Cervical Spine Articles
Lumbar Spine Articles
- Lumbar Scheuermann's Disease
- Understanding Degenerative Spondylolisthesis
- Understanding Low Back Pain
- Understanding Lumbar Artificial Disc Technology
- Understanding Lumbar Disc Herniations
- Understanding Lumbar Spine Trauma
- Understanding Rehabilitation and Care Following Posterior Lumbar Fusion
- Understanding Spinal Stenosis
- Minimally Invasive Posterior Lumbar Disc Surgery
Minimally Invasive Spine Surgery Articles
Article written by Michael D Burdi, MD
Sciatica is a general term used to describe a radiating pain down the buttock, thigh, and/or leg. Similar terms used to describe this symptom include lumbar radiculopathy and radiculitis. Other sensations associated with sciatica include numbness, burning, "pins and needles", and weakness in the leg. It is most frequently seen during middle age, but can be found in any age group.
There are a variety of factors that may cause sciatica; all of which have the common characteristic of irritating a nerve root in the low back. These nerves eventually form the sciatic nerve, which travels down the buttock and posterior thigh. The most common nerve cause of nerve irritation is bulging or herniation of an intervertebral disc, although other causes include arthritic conditions of the spine.
As one ages, the discs are subjected to wear and tear and the disk’s outer layer or annulus may weaken causing it to bulge .The annulus may also rupture, allowing the inner gel-like nucleus to extrude. Both of these situations can cause excessive pressure on the nerve roots passing through the lumbar spine. This pressure can irritate the nerve causing the symptoms known as sciatica. Furthermore, chemical factors released by the ’leaking’ disc have also been shown to irritate the nerve roots.
Those who experience sciatica should seek medical attention. A physical exam can help pinpoint the suspected area of nerve irritation. An MRI (magnetic resonance imaging) may be ordered by your physician to confirm the source of nerve irritation. The good news is that sciatica often improves with time. Initial treatment involves rest, non-steroidal anti-inflammatories, muscle relaxants, oral steroids, and other pain medications. Cortisone injections (Epidural injections) around the irritated nerve or nerves can be used in patients who do not respond to these first lines of treatment. Surgery is usually reserved for those who do not gain satisfactory relief in a reasonable period of time, usually 6 weeks to 3 months, or in those with significant worsening symptoms.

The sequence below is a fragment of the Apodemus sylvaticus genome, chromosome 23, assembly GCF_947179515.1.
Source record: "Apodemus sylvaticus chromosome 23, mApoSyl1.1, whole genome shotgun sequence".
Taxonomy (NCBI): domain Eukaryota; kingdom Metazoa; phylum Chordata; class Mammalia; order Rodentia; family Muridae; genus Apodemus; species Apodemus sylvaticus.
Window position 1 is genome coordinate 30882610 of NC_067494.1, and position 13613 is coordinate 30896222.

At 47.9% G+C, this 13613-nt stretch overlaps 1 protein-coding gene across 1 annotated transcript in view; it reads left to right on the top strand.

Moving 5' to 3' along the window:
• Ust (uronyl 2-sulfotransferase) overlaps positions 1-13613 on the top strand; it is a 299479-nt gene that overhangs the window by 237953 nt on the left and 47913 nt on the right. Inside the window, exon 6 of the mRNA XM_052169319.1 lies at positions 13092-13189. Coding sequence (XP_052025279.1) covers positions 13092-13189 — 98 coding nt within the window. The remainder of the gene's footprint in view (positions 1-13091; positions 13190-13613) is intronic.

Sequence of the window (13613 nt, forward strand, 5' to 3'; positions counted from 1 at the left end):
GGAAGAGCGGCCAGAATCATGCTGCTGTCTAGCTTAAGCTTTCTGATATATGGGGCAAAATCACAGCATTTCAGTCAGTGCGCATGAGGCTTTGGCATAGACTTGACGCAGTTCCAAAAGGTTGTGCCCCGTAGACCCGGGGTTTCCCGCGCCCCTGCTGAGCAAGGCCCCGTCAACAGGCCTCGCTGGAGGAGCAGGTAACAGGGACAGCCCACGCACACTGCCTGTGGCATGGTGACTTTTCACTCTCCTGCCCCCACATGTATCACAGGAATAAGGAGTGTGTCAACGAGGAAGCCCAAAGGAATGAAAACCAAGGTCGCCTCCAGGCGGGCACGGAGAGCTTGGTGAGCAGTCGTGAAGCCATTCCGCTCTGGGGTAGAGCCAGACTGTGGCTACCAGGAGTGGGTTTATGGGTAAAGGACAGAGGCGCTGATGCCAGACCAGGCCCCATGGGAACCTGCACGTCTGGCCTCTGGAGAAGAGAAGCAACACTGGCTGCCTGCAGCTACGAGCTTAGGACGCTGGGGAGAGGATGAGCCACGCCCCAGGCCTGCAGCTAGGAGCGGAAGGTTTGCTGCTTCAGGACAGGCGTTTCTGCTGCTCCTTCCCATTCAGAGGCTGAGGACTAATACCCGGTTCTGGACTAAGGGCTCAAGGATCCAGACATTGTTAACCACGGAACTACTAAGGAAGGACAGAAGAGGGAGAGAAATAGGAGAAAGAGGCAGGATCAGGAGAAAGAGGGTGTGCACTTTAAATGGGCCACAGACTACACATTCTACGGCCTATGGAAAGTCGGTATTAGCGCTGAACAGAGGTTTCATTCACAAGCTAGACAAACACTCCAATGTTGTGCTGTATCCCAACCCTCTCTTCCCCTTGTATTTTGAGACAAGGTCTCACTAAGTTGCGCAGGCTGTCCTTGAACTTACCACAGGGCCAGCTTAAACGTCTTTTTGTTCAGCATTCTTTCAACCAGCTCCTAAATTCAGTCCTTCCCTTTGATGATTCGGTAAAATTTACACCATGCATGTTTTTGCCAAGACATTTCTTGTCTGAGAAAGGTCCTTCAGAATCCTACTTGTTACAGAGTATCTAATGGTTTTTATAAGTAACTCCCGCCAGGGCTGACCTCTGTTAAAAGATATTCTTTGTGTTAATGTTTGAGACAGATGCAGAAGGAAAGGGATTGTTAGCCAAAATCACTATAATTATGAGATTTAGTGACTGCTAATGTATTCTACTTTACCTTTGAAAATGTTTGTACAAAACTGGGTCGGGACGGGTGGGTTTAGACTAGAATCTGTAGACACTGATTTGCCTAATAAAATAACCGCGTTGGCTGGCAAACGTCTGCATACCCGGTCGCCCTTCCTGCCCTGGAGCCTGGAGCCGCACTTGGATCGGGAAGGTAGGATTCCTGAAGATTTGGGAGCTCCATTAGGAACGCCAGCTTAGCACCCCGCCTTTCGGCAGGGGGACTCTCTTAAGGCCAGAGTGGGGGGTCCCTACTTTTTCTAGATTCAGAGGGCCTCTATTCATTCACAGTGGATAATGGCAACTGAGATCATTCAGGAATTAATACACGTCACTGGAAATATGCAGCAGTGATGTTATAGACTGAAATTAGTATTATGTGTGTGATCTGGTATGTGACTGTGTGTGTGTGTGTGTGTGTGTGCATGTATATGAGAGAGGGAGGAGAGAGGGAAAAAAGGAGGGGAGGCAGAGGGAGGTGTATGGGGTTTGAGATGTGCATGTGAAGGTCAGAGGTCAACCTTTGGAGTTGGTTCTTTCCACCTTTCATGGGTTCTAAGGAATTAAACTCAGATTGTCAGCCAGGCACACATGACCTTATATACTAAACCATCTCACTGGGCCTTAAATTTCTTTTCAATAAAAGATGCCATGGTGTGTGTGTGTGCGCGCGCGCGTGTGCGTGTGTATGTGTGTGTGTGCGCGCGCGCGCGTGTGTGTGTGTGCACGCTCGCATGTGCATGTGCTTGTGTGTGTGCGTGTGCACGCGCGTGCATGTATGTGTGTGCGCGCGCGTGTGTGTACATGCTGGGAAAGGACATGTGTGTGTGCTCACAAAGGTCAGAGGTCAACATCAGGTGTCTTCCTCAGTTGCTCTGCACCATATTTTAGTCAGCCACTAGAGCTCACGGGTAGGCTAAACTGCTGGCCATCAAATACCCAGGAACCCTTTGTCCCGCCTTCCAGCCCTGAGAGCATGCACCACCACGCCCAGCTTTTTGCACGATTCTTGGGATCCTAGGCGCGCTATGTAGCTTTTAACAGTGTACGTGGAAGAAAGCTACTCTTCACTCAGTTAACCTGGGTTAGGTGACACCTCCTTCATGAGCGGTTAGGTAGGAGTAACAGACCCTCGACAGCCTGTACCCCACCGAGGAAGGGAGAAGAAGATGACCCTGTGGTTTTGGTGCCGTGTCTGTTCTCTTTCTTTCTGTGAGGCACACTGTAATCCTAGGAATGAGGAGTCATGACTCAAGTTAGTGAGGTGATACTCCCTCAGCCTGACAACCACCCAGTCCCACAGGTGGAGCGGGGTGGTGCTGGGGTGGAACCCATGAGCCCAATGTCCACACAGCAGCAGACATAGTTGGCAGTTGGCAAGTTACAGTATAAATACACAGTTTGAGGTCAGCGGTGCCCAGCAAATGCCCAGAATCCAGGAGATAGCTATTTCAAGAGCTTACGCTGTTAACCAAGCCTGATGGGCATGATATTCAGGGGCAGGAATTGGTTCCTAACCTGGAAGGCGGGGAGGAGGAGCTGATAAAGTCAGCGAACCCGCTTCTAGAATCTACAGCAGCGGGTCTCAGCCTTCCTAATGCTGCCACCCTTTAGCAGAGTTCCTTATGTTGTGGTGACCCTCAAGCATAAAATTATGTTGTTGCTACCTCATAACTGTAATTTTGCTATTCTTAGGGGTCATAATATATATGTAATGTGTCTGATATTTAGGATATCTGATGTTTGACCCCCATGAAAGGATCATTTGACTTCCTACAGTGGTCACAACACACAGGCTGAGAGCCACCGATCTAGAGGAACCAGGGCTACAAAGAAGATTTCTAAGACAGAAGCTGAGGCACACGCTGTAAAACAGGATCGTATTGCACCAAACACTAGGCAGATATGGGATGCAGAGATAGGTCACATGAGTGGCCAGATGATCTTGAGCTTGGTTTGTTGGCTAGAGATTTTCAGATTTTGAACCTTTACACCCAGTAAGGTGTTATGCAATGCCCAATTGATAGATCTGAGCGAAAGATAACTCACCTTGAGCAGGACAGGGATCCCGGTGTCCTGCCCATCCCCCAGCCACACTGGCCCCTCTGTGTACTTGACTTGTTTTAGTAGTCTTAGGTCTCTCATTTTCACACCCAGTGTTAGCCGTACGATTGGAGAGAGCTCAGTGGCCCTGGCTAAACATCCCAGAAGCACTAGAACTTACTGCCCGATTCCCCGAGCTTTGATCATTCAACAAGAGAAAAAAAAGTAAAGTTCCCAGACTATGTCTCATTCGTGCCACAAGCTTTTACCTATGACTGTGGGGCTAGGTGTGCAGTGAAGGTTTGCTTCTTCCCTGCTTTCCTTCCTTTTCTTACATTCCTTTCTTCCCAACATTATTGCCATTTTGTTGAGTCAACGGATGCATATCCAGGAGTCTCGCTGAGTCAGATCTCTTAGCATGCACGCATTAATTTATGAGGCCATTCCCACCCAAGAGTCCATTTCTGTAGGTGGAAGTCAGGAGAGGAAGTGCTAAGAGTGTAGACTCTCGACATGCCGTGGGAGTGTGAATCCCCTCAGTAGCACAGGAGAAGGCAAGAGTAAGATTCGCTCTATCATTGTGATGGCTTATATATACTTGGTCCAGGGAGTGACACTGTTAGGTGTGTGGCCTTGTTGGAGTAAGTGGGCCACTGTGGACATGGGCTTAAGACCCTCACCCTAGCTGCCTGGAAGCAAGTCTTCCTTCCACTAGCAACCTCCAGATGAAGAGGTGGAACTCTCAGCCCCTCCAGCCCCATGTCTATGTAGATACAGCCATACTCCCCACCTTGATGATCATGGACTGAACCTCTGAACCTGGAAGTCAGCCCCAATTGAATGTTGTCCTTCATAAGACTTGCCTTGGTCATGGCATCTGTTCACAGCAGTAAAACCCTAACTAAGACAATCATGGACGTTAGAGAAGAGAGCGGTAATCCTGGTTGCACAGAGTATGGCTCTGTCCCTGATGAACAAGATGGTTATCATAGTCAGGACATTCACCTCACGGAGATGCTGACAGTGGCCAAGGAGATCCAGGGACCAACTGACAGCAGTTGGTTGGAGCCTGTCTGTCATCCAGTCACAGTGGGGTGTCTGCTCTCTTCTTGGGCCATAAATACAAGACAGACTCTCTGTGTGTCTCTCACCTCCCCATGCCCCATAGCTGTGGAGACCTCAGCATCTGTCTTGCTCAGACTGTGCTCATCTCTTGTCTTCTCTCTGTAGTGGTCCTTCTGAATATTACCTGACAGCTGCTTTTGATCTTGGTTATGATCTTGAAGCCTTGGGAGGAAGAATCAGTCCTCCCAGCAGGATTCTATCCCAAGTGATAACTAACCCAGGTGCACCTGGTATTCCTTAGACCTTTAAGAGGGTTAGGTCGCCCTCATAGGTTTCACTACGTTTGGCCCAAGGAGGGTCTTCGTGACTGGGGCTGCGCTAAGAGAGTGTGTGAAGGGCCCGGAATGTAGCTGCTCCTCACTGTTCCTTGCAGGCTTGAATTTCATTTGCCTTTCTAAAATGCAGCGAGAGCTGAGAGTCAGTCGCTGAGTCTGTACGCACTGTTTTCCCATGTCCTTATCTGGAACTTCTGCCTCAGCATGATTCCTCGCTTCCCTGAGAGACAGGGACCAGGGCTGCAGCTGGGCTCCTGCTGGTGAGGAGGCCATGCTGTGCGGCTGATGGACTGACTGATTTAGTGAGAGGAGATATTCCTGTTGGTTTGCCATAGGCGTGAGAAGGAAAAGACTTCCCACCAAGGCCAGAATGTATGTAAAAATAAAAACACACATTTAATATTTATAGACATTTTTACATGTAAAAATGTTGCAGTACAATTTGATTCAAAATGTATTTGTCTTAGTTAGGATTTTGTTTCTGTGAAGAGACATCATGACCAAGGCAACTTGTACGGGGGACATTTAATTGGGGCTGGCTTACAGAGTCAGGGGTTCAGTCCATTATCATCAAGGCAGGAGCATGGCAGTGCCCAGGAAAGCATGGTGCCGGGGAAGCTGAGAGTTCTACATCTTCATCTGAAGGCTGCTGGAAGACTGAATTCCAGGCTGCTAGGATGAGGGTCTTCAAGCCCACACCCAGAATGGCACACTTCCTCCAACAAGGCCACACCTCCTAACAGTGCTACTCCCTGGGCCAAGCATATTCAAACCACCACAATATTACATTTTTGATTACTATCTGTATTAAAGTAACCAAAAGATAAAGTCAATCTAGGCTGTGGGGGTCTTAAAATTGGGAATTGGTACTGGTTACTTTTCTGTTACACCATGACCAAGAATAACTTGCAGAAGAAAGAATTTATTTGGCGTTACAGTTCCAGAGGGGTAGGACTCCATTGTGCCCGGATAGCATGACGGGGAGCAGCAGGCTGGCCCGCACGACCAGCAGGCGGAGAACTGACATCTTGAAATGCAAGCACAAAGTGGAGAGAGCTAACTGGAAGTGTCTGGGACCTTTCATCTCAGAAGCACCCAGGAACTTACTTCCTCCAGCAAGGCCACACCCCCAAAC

A rare, yet emergent situation, known as cauda equina syndrome arises if a disc herniation compresses the nerves controlling bladder and bowel function leading to loss of bladder/bowel control and decreased sensation in the genital area. This requires urgent medical and surgical attention.
Surgery for sciatica is aimed at relieving the source of compression on the nerve root. In most cases this involves removing the herniated portion of the disk pressing on the nerve root. This is known as a laminotomy and microdiscectomy. In some cases, decompressing or widening the "foramen" or hole through which the nerve root(s) passes out of the spine is necessary to relieve the pressure on it. This is known as a foraminotomy. After surgery your doctor may limit your lifting, bending and twisting for several weeks in order to reduce the chance of reherniation of the disc material, which occurs in 3-5% of patients undergoing a microdiscectomy.
In conclusion, patients experiencing sciatica should seek medical attention but in many cases can expect to improve in time with non-operative treatment modalities.